"... if I tweet or hashtag about how you didn’t do something right or used the wrong verb then I can sit back and feel pretty good about myself, cause, ‘Man, you see how woke I was, I called you out. That’s not activism.That’s not bringing about change.
If all you’re doing is casting stones, you’re probably not going to get that far.
That’s easy to do.”
President Barack Obama
I've been thinking a lot about forgiveness these days. In class a couple of weeks ago, we discussed the
2013 firing of Justine Sacco
. I had my students watch
Jon Ronson's Ted Talk
and asked them to write a one page reflection answering the question "Should Justine Sacco have been fired?" The conversation in class was incredibly powerful and enlightening. Many of my students immediately called for her firing. However, as we discussed the situation in detail and shared different perspectives, we grew aware of the hypocrisy in our culture and the inconsistent ways we choose to forgive or not forgive individuals for their mistakes. In class, we discussed our willingness to drag ordinary people down on social media because it's "easy." Much easier than bringing down a public figure or a celebrity.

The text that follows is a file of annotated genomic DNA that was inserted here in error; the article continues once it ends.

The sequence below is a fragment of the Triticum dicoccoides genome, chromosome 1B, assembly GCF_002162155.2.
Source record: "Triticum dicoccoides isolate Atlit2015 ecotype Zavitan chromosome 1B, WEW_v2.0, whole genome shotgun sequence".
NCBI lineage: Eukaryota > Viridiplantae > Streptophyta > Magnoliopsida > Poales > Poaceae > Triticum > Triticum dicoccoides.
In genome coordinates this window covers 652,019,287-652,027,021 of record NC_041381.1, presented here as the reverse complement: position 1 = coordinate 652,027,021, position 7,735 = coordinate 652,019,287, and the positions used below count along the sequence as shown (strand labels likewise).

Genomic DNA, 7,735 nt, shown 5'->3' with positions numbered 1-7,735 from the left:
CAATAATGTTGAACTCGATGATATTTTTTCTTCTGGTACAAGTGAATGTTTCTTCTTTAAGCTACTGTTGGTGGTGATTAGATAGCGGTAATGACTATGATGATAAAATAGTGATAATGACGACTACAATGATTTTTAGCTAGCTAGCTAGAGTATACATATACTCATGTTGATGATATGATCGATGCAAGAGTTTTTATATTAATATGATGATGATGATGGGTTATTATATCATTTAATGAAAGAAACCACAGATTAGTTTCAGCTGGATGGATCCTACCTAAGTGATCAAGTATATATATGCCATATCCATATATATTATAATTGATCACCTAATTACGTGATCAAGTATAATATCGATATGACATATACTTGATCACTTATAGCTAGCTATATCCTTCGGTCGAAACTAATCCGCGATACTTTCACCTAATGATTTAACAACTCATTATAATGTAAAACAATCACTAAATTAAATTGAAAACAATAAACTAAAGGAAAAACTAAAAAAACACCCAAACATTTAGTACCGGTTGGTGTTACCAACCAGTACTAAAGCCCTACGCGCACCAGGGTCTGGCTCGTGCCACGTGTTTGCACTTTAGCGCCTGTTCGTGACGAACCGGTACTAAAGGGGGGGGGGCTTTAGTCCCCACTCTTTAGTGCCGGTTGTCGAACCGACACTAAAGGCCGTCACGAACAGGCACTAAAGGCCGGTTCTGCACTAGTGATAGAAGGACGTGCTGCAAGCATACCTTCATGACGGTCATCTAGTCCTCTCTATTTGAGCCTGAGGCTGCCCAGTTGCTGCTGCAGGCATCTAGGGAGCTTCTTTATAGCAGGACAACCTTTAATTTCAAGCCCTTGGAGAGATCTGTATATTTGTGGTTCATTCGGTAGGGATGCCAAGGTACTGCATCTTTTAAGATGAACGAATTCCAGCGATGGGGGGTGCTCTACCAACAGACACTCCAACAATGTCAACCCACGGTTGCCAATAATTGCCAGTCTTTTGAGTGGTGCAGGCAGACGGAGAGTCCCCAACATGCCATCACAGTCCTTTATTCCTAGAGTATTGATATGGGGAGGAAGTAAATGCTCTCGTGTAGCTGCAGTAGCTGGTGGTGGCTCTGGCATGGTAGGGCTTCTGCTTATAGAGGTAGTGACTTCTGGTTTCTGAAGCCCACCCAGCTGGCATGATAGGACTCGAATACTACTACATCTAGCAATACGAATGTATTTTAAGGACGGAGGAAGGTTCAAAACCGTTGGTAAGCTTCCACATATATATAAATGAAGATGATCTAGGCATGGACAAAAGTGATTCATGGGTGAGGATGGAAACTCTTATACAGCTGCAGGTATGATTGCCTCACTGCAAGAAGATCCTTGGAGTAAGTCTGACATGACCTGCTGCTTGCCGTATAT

The "cancel culture" worries me for a lot of reasons. How do we decide who we cancel? How do we decide who we forgive? Why does Justine Sacco get fired after misunderstood tweets but Louis C.K. is selling out shows despite admitting sexual misconduct? Who decides what punishment fits the crime? Who is creating the norms here? Are we going to grow more judgmental or more forgiving?
The conversation in class made me want to read a bit more about cancel culture. Here are some articles that stood out to me if you are interested: